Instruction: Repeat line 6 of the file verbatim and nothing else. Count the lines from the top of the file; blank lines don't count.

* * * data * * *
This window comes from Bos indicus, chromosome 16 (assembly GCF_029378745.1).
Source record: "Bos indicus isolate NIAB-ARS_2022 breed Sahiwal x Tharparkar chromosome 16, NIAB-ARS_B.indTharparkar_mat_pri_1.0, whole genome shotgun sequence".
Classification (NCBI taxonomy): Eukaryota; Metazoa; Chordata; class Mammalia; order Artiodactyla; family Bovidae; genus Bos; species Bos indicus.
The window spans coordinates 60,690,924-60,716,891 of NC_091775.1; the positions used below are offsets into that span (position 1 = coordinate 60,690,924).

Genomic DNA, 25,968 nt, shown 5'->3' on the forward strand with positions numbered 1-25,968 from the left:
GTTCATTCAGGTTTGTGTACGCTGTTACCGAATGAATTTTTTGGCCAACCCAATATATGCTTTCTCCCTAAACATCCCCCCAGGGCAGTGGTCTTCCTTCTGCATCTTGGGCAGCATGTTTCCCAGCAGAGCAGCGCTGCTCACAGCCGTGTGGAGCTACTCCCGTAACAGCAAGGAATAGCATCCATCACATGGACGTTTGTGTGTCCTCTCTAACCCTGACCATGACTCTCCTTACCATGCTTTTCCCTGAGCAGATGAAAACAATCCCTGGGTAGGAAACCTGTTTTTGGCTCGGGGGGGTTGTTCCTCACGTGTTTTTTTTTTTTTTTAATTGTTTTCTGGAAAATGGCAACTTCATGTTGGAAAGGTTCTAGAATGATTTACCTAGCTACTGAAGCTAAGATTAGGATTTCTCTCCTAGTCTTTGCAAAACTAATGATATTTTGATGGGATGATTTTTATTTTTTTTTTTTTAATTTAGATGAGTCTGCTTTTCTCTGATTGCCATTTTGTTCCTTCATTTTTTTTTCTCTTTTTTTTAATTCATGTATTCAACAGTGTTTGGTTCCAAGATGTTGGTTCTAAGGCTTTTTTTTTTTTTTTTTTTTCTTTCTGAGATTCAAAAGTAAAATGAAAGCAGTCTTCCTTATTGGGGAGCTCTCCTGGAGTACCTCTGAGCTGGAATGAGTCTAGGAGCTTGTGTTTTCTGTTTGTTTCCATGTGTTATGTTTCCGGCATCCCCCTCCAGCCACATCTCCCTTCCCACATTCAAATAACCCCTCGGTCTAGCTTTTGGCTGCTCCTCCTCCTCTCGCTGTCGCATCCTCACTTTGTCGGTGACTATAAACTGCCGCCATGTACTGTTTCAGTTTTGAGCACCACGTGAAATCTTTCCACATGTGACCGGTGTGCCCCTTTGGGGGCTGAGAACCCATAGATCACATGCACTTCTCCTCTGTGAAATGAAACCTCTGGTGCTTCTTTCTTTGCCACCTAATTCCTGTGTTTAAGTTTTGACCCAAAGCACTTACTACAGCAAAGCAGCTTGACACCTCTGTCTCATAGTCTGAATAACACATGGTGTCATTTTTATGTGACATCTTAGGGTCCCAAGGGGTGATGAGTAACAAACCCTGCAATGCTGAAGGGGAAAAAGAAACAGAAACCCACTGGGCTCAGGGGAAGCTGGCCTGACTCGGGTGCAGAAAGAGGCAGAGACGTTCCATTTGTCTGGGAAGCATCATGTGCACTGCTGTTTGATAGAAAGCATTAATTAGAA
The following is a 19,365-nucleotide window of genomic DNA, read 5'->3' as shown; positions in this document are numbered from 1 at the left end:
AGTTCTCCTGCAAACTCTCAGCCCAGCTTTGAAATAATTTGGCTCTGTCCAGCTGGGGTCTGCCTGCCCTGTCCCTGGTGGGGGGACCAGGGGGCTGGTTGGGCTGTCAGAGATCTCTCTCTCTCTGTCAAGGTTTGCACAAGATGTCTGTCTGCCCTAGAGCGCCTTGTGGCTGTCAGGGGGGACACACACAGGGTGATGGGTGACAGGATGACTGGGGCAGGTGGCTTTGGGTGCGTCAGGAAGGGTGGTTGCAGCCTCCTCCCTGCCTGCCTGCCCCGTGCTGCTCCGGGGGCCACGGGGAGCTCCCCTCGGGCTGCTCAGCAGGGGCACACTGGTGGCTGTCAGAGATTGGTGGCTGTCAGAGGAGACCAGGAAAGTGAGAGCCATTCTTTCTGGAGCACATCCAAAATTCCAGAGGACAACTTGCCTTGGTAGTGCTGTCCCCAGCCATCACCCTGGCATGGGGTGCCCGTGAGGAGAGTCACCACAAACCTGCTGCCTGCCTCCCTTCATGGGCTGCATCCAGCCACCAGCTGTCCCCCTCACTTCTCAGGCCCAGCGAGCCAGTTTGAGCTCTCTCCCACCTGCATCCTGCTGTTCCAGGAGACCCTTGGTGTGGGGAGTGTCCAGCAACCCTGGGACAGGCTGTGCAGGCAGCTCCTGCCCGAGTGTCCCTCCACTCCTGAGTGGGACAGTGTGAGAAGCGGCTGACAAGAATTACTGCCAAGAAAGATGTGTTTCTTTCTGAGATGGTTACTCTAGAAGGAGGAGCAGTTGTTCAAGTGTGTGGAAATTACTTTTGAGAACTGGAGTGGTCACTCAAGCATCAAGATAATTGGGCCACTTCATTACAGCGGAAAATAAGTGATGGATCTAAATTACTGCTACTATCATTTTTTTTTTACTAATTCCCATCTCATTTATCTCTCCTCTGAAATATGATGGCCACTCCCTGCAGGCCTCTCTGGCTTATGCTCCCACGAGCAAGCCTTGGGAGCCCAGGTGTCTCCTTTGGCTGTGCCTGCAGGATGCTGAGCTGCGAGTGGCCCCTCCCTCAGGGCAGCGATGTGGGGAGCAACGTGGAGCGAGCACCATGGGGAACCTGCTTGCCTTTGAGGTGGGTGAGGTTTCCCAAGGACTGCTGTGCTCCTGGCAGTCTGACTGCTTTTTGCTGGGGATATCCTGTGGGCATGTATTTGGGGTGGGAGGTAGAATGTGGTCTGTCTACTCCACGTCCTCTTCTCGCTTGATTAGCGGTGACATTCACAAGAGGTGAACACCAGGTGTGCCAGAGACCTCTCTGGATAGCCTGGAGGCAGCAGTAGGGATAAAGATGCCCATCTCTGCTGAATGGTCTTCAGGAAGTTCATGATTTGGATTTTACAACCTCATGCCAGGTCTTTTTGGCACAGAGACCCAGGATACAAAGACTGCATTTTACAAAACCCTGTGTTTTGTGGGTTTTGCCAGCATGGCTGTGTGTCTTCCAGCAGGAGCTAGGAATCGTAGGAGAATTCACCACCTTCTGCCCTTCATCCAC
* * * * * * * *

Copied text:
GTTCATTCAGGTTTGTGTACGCTGTTACCGAATGAATTTTTTGGCCAACCCAATATATGCTTTCTCCCTAAACATCCCCCCAGGGCAGTGGTCTTCCTTCTGCATCTTGGGCAGCATGTTTCCCAGCAGAGCAGCGCTGCTCACAGCCGTGTGGAGCTACTCCCGTAACAGCAAGGAATAGCATCCATCACATGGACGTTTGTGTGTCCTCTCTAACCCTGACCATGACTCTCCTTACCATGCTTTTCCCTGAGCAGATGAAAACAATCCCTGGGTAGGAAACCTGTTTTTGGCTCGGGGGGGTTGTTCCTCACGTGTTTTTTTTTTTTTTTAATTGTTTTCTGGAAAATGGCAACTTCATGTTGGAAAGGTTCTAGAATGATTTACCTAGCTACTGAAGCTAAGATTAGGATTTCTCTCCTAGTCTTTGCAAAACTAATGATATTTTGATGGGATGATTTTTATTTTTTTTTTTTTAATTTAGATGAGTCTGCTTTTCTCTGATTGCCATTTTGTTCCTTCATTTTTTTTTCTCTTTTTTTTAATTCATGTATTCAACAGTGTTTGGTTCCAAGATGTTGGTTCTAAGGCTTTTTTTTTTTTTTTTTTTTCTTTCTGAGATTCAAAAGTAAAATGAAAGCAGTCTTCCTTATTGGGGAGCTCTCCTGGAGTACCTCTGAGCTGGAATGAGTCTAGGAGCTTGTGTTTTCTGTTTGTTTCCATGTGTTATGTTTCCGGCATCCCCCTCCAGCCACATCTCCCTTCCCACATTCAAATAACCCCTCGGTCTAGCTTTTGGCTGCTCCTCCTCCTCTCGCTGTCGCATCCTCACTTTGTCGGTGACTATAAACTGCCGCCATGTACTGTTTCAGTTTTGAGCACCACGTGAAATCTTTCCACATGTGACCGGTGTGCCCCTTTGGGGGCTGAGAACCCATAGATCACATGCACTTCTCCTCTGTGAAATGAAACCTCTGGTGCTTCTTTCTTTGCCACCTAATTCCTGTGTTTAAGTTTTGACCCAAAGCACTTACTACAGCAAAGCAGCTTGACACCTCTGTCTCATAGTCTGAATAACACATGGTGTCATTTTTATGTGACATCTTAGGGTCCCAAGGGGTGATGAGTAACAAACCCTGCAATGCTGAAGGGGAAAAAGAAACAGAAACCCACTGGGCTCAGGGGAAGCTGGCCTGACTCGGGTGCAGAAAGAGGCAGAGACGTTCCATTTGTCTGGGAAGCATCATGTGCACTGCTGTTTGATAGAAAGCATTAATTAGAA